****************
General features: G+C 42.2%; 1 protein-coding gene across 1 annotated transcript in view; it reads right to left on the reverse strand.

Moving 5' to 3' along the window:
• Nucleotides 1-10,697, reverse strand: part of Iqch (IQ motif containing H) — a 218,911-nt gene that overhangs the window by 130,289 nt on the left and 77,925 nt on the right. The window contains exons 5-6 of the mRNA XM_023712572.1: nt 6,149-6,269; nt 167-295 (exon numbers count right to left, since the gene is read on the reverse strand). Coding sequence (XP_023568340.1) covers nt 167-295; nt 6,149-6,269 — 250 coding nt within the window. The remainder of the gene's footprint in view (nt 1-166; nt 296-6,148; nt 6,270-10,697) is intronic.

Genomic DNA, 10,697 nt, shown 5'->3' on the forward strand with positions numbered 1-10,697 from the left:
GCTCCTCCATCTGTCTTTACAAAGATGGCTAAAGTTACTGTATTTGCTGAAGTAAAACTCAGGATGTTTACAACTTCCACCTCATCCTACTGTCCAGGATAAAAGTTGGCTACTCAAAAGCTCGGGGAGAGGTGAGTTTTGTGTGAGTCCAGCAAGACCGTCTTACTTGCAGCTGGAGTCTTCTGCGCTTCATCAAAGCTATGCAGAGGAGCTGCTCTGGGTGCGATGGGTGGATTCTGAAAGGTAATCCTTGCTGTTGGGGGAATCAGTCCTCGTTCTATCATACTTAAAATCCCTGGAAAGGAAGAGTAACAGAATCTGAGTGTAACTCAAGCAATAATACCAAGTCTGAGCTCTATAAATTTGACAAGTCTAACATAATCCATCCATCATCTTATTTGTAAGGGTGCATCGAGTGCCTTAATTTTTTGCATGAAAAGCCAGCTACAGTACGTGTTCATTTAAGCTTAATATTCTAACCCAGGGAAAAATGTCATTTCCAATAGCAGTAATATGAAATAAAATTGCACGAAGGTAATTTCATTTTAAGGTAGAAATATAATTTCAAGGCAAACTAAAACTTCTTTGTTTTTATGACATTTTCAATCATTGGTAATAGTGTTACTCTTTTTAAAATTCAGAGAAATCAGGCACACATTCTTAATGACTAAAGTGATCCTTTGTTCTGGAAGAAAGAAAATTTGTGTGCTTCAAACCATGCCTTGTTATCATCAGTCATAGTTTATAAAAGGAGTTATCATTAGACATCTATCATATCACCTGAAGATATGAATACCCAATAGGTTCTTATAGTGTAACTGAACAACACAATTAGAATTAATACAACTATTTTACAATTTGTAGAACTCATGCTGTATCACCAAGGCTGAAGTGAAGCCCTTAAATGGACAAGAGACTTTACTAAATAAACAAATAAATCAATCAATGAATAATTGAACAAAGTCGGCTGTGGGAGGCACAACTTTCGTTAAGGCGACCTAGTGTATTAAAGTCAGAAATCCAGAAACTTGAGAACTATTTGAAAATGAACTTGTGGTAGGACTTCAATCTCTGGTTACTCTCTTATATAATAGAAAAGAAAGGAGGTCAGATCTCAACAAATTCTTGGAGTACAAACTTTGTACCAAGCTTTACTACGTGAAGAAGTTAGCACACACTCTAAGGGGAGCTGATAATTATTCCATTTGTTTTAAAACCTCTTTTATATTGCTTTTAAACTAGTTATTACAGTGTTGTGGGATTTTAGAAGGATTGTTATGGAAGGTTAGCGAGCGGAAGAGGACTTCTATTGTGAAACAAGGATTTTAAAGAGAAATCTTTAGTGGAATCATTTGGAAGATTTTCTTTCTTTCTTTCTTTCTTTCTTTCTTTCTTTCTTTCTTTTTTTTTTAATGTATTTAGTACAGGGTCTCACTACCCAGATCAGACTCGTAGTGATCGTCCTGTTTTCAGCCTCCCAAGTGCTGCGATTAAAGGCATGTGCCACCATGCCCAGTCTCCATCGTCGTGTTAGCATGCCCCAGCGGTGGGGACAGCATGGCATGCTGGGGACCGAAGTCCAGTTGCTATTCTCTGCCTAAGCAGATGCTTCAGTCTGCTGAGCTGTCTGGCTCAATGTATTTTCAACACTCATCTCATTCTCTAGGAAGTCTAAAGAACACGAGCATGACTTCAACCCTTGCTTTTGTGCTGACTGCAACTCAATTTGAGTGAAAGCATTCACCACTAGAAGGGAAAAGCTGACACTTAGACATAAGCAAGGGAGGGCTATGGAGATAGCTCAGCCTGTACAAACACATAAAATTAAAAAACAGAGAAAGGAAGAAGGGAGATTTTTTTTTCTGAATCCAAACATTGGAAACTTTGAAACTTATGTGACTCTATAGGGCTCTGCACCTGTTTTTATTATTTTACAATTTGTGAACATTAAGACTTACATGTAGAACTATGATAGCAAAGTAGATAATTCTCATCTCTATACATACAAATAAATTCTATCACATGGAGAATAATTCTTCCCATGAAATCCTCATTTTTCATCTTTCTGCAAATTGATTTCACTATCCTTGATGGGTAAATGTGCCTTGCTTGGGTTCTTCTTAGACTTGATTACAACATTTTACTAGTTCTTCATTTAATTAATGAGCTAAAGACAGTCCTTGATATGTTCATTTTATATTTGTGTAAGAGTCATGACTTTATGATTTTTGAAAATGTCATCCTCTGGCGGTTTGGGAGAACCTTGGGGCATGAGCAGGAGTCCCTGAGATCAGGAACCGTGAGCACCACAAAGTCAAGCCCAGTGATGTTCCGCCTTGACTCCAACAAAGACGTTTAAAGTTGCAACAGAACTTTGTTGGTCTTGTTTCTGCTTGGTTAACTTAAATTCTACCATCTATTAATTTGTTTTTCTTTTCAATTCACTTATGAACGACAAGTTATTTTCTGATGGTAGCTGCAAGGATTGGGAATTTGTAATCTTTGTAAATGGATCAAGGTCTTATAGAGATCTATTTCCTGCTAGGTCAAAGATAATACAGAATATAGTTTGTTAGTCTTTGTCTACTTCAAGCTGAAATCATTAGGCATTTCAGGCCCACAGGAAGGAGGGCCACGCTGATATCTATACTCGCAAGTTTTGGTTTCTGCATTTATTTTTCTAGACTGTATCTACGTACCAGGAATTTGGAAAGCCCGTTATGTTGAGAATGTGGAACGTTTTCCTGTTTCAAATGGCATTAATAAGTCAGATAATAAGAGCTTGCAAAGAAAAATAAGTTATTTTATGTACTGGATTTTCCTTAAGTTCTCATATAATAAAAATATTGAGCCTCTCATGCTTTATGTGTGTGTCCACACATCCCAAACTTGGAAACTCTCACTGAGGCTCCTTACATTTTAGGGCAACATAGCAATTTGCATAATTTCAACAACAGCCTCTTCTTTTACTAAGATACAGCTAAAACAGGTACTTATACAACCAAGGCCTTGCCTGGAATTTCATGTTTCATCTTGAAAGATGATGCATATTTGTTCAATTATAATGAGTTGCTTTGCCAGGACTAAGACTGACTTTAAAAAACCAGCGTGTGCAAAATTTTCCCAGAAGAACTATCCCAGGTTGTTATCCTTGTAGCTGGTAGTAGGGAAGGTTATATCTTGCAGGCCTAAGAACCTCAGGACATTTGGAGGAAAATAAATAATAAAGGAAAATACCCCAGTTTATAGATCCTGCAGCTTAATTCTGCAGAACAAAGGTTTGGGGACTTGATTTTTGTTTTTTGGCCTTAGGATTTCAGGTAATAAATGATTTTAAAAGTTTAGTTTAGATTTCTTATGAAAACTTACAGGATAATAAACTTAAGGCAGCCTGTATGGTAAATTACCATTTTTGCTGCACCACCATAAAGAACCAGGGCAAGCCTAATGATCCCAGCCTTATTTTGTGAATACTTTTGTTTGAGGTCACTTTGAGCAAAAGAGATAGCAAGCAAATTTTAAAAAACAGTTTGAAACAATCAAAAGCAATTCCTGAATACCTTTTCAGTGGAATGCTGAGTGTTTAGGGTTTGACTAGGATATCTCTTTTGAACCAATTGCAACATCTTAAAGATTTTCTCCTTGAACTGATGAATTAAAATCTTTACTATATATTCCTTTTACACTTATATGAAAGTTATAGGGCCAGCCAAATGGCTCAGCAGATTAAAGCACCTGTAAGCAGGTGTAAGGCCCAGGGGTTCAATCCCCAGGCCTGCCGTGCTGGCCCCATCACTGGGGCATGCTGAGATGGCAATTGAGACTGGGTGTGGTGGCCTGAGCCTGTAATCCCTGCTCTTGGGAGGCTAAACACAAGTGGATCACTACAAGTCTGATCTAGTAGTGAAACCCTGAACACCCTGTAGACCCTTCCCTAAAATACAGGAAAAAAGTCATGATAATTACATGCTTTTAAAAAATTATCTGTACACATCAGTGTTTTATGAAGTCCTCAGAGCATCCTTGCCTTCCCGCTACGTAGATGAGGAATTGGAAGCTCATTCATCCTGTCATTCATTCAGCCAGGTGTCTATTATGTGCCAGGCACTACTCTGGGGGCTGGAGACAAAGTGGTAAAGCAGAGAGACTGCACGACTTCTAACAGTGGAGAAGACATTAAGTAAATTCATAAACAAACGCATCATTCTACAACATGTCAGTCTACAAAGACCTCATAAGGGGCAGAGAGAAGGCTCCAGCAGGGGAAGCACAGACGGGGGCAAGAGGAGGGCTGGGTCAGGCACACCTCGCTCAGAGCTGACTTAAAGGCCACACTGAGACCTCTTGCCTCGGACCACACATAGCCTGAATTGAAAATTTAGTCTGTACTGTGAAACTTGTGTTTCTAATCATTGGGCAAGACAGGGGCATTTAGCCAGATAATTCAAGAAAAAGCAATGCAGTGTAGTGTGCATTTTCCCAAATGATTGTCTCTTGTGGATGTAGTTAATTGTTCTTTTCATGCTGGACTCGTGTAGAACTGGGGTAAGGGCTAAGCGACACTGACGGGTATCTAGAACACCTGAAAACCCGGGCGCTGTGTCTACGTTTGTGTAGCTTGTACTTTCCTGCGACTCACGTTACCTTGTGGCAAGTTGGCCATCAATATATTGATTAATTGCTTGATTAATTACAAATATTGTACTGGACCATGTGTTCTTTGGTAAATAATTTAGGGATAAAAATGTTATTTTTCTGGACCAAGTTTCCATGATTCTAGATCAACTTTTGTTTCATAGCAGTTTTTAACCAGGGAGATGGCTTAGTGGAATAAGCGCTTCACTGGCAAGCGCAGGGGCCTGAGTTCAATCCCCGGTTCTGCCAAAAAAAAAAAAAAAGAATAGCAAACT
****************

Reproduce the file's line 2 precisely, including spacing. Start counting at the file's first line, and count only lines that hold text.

Moving 5' to 3' along the window: